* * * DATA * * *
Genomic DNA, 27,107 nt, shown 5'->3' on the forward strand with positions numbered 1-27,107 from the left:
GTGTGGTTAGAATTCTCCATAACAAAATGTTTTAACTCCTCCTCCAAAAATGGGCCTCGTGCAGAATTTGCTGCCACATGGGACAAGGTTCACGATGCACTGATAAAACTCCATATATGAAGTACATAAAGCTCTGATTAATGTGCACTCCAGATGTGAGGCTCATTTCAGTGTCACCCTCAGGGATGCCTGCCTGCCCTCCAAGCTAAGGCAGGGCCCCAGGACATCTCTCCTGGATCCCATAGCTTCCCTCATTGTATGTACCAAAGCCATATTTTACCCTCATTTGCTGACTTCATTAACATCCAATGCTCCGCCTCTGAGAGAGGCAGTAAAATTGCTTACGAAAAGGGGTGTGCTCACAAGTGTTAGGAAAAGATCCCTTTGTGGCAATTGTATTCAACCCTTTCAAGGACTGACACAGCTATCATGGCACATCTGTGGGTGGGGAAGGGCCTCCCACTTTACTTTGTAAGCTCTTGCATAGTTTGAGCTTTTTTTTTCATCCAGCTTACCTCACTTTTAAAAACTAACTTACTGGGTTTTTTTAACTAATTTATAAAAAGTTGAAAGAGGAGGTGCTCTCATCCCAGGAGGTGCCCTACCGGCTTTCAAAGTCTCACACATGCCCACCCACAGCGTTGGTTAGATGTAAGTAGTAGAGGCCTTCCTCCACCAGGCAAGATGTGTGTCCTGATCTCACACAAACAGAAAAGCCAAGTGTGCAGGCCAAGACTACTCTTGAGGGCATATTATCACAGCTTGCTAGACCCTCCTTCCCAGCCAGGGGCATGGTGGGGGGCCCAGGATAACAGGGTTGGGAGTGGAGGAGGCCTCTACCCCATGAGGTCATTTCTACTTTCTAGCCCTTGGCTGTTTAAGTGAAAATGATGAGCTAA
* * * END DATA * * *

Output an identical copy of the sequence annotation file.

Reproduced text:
Genomic DNA, 27,107 nt, shown 5'->3' on the forward strand with positions numbered 1-27,107 from the left:
GTGTGGTTAGAATTCTCCATAACAAAATGTTTTAACTCCTCCTCCAAAAATGGGCCTCGTGCAGAATTTGCTGCCACATGGGACAAGGTTCACGATGCACTGATAAAACTCCATATATGAAGTACATAAAGCTCTGATTAATGTGCACTCCAGATGTGAGGCTCATTTCAGTGTCACCCTCAGGGATGCCTGCCTGCCCTCCAAGCTAAGGCAGGGCCCCAGGACATCTCTCCTGGATCCCATAGCTTCCCTCATTGTATGTACCAAAGCCATATTTTACCCTCATTTGCTGACTTCATTAACATCCAATGCTCCGCCTCTGAGAGAGGCAGTAAAATTGCTTACGAAAAGGGGTGTGCTCACAAGTGTTAGGAAAAGATCCCTTTGTGGCAATTGTATTCAACCCTTTCAAGGACTGACACAGCTATCATGGCACATCTGTGGGTGGGGAAGGGCCTCCCACTTTACTTTGTAAGCTCTTGCATAGTTTGAGCTTTTTTTTTCATCCAGCTTACCTCACTTTTAAAAACTAACTTACTGGGTTTTTTTAACTAATTTATAAAAAGTTGAAAGAGGAGGTGCTCTCATCCCAGGAGGTGCCCTACCGGCTTTCAAAGTCTCACACATGCCCACCCACAGCGTTGGTTAGATGTAAGTAGTAGAGGCCTTCCTCCACCAGGCAAGATGTGTGTCCTGATCTCACACAAACAGAAAAGCCAAGTGTGCAGGCCAAGACTACTCTTGAGGGCATATTATCACAGCTTGCTAGACCCTCCTTCCCAGCCAGGGGCATGGTGGGGGGCCCAGGATAACAGGGTTGGGAGTGGAGGAGGCCTCTACCCCATGAGGTCATTTCTACTTTCTAGCCCTTGGCTGTTTAAGTGAAAATGATGAGCTAA